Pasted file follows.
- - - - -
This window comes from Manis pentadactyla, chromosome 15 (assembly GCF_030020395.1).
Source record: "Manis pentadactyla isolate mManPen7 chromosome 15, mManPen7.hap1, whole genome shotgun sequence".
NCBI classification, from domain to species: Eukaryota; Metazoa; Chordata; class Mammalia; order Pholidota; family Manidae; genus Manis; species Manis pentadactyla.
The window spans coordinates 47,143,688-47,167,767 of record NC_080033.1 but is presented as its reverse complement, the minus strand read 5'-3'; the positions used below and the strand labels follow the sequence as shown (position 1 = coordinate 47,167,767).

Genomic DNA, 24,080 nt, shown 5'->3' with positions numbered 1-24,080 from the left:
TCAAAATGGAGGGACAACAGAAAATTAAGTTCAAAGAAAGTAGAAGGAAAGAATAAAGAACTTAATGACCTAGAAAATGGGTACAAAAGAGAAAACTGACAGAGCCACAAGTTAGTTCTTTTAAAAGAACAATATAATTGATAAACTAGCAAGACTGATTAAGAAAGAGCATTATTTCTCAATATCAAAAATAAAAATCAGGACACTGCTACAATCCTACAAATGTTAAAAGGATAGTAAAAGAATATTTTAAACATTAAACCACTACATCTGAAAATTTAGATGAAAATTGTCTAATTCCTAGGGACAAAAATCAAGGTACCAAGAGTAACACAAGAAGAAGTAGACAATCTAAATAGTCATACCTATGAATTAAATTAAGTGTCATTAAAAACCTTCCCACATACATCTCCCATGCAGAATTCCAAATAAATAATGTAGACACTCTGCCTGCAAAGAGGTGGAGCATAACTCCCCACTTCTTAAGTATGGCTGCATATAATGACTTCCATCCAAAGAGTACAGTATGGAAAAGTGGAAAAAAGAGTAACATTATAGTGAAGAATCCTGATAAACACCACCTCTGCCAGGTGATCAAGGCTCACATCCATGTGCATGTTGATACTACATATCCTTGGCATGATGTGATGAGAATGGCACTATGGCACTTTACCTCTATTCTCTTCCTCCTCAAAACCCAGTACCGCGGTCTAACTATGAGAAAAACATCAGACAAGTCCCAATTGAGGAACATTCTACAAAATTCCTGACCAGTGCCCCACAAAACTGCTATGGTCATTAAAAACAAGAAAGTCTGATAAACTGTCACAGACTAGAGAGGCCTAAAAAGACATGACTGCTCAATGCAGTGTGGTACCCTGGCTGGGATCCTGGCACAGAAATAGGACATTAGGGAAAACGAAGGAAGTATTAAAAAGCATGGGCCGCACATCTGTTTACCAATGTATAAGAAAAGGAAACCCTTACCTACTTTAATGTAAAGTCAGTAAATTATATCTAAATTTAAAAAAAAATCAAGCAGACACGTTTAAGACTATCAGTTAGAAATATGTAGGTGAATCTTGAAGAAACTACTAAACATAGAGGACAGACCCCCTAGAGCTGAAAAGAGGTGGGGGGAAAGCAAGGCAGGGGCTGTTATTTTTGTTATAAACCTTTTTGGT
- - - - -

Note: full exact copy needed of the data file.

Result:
This window comes from Manis pentadactyla, chromosome 15 (assembly GCF_030020395.1).
Source record: "Manis pentadactyla isolate mManPen7 chromosome 15, mManPen7.hap1, whole genome shotgun sequence".
NCBI classification, from domain to species: Eukaryota; Metazoa; Chordata; class Mammalia; order Pholidota; family Manidae; genus Manis; species Manis pentadactyla.
The window spans coordinates 47,143,688-47,167,767 of record NC_080033.1 but is presented as its reverse complement, the minus strand read 5'-3'; the positions used below and the strand labels follow the sequence as shown (position 1 = coordinate 47,167,767).

Genomic DNA, 24,080 nt, shown 5'->3' with positions numbered 1-24,080 from the left:
TCAAAATGGAGGGACAACAGAAAATTAAGTTCAAAGAAAGTAGAAGGAAAGAATAAAGAACTTAATGACCTAGAAAATGGGTACAAAAGAGAAAACTGACAGAGCCACAAGTTAGTTCTTTTAAAAGAACAATATAATTGATAAACTAGCAAGACTGATTAAGAAAGAGCATTATTTCTCAATATCAAAAATAAAAATCAGGACACTGCTACAATCCTACAAATGTTAAAAGGATAGTAAAAGAATATTTTAAACATTAAACCACTACATCTGAAAATTTAGATGAAAATTGTCTAATTCCTAGGGACAAAAATCAAGGTACCAAGAGTAACACAAGAAGAAGTAGACAATCTAAATAGTCATACCTATGAATTAAATTAAGTGTCATTAAAAACCTTCCCACATACATCTCCCATGCAGAATTCCAAATAAATAATGTAGACACTCTGCCTGCAAAGAGGTGGAGCATAACTCCCCACTTCTTAAGTATGGCTGCATATAATGACTTCCATCCAAAGAGTACAGTATGGAAAAGTGGAAAAAAGAGTAACATTATAGTGAAGAATCCTGATAAACACCACCTCTGCCAGGTGATCAAGGCTCACATCCATGTGCATGTTGATACTACATATCCTTGGCATGATGTGATGAGAATGGCACTATGGCACTTTACCTCTATTCTCTTCCTCCTCAAAACCCAGTACCGCGGTCTAACTATGAGAAAAACATCAGACAAGTCCCAATTGAGGAACATTCTACAAAATTCCTGACCAGTGCCCCACAAAACTGCTATGGTCATTAAAAACAAGAAAGTCTGATAAACTGTCACAGACTAGAGAGGCCTAAAAAGACATGACTGCTCAATGCAGTGTGGTACCCTGGCTGGGATCCTGGCACAGAAATAGGACATTAGGGAAAACGAAGGAAGTATTAAAAAGCATGGGCCGCACATCTGTTTACCAATGTATAAGAAAAGGAAACCCTTACCTACTTTAATGTAAAGTCAGTAAATTATATCTAAATTTAAAAAAAAATCAAGCAGACACGTTTAAGACTATCAGTTAGAAATATGTAGGTGAATCTTGAAGAAACTACTAAACATAGAGGACAGACCCCCTAGAGCTGAAAAGAGGTGGGGGGAAAGCAAGGCAGGGGCTGTTATTTTTGTTATAAACCTTTTTGGT